Four Seasons

“Accept what life offers you and try to drink from every cup. All wines should be tasted; some should only be sipped, but with others, drink the whole bottle.”
Paulo Coelho

Four Seasons Vineyards, Baramati, Pune, IndiaFour Seasons flew a group of food bloggers down to Pune to experience their winery in Baramati, Western India. With the weather beginning to get warm, the vineyard was at the height of the harvest season, with crushing and fermentation underway. A short flight away from New Delhi, seamless organisation and good communication meant that the experience from word go was good.

Four Seasons Vineyards, Baramati, Pune, India Four Seasons produces wines from grapes grown around Sahyadri valley in Maharashtra, India and at its state-of-the-art winery near Baramati, around 65 kms from Pune. The chateau on location boasts 14 rooms, a swimming pool, a spa and a party deck and terrace which can hold a 1000 people for anyone looking for an interesting holiday.

Four Seasons Vineyards, Baramati, Pune, India To further their promise of wine tourism, they’ve planned a restaurant offering wine and food pairing, a wine merchandise store, a wine boutique, tasting rooms and of course vineyard trails for wine enthusiasts.

Four Seasons Vineyards, Baramati, Pune, India 26At the beautiful 14 room chateau, we were welcomed with a crisp bubbly from Bouvet-Ladubay. That brought an instant cheer. A quick freshen up and we headed for a wine and food pairing lunch put together by Indian celebrity chef Nilesh Limaye. It was a homey, comforting menu from Maharashtra, well planned and beautifully paired. It was refreshing to note how well the wines paired with regional cuisine.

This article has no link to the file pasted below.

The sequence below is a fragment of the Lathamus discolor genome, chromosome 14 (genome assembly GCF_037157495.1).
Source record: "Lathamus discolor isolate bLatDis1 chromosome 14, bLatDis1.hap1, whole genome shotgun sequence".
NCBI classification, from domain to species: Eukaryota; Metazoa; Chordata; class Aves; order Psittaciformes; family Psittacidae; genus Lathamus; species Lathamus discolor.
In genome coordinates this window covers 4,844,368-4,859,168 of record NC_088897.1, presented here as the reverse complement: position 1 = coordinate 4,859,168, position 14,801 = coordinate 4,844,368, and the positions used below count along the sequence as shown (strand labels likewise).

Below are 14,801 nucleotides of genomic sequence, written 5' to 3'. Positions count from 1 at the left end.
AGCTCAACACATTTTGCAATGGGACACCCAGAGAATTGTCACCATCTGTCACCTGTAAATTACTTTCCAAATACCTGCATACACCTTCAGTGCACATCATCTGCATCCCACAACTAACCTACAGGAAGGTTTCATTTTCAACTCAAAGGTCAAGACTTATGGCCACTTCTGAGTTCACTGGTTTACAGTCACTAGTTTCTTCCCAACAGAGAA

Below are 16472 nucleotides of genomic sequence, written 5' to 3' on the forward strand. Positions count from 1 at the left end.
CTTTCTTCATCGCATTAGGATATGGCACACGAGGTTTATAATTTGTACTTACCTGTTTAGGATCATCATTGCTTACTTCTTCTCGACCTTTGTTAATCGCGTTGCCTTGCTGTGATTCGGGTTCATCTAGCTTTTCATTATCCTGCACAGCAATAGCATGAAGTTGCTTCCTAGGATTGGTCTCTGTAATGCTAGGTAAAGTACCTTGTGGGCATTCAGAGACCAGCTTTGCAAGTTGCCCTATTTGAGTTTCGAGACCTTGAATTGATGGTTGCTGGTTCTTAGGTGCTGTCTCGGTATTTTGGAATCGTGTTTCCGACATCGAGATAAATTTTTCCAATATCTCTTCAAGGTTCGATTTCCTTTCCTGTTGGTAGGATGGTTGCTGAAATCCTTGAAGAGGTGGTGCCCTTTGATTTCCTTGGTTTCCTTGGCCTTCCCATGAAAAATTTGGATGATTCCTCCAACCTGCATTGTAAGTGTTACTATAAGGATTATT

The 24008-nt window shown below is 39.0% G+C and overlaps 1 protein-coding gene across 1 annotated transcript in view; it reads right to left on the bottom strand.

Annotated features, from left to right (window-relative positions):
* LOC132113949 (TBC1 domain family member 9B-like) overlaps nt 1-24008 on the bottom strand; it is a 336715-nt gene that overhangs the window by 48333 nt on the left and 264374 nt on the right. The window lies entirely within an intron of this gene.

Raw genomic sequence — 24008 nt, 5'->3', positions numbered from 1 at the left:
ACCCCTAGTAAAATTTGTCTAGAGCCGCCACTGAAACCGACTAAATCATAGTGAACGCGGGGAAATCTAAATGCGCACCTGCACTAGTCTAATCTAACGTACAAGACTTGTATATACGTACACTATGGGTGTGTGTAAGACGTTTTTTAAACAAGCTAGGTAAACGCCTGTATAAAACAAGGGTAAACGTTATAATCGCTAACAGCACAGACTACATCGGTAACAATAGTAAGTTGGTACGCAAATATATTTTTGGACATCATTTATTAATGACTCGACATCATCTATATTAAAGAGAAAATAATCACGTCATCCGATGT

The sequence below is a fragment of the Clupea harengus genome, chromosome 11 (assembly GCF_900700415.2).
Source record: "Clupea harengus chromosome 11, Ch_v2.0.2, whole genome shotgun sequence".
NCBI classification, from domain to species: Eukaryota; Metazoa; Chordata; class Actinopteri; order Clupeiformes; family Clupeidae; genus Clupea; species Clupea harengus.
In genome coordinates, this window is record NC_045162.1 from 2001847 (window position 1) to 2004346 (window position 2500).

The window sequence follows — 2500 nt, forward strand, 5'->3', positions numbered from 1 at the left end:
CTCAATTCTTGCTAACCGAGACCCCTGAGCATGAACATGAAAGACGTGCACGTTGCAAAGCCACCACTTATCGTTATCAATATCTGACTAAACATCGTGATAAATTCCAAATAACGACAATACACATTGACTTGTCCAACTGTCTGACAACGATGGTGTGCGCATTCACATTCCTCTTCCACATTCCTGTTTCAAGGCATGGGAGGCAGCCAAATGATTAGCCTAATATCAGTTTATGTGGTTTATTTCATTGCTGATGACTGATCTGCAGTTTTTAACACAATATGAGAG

Four Seasons Vineyards, Baramati, Pune, India The menu was paired with their international brand of wine ‘Ritu which means ‘season‘ in sanskrit. Styled to suit the international palette, it captures the colours and moods of each years’ changing seasons. Crafted under the expertise of India’s most experienced wine maker, Abhay Kewadkar, who kept us company throughout the visit. Ritu is an award winning wine which is beginning to get noticed across the globe.

Four Seasons Vineyards, Baramati, Pune, India It’s made from French varieties of grapes grown in valley in Baramati and is currently exported to the UK, France and Japan. Four Seasons does plan to introduce this gourmet wine to the Indian market in the near future. We tested it at over lunch, and it exceeded our expectations, especially the range of premium Barrique reserve wines.

Four Seasons Vineyards, Baramati, Pune, India We began lunch with a cooler, Sol Kadhi, a kokum extract laced with mildly spiced coconut milk. It was brilliant. Everyone enjoyed it tremendously, and seconds were asked for! The appetiser, a Spicy Yam {Suranachi kaap} and Crispy fried Bombay Duck {Bombil Rav Fry}, was paired with a Ritu Savignon Blanc 2012.

Four Seasons Vineyards, Baramati, Pune, India Four Seasons Vineyards, Baramati, Pune, India The main course had king prawns tossed in white and black sesame seeds in a typical Konkani coconut gravy, Tilatli Kolambi. Served over rice, mildly spiced again, it went well with the signature Ritu Viognier 2012.

Four Seasons Vineyards, Baramati, Pune, India The stand out pairing was with the main course which offered a beautifully done traditional Nagpur lab curry, Mutton Saoji, the lamb sourced locally. It was well cooked, tender, dropping off the bone, and the spices quite simple. I love the play of regional flavours with wine pairing, a concept which is fast catching the imagination in India.  Paired with a ‘Ritu’ Shiraz Barrique Reserve 2010, it was quite interesting!!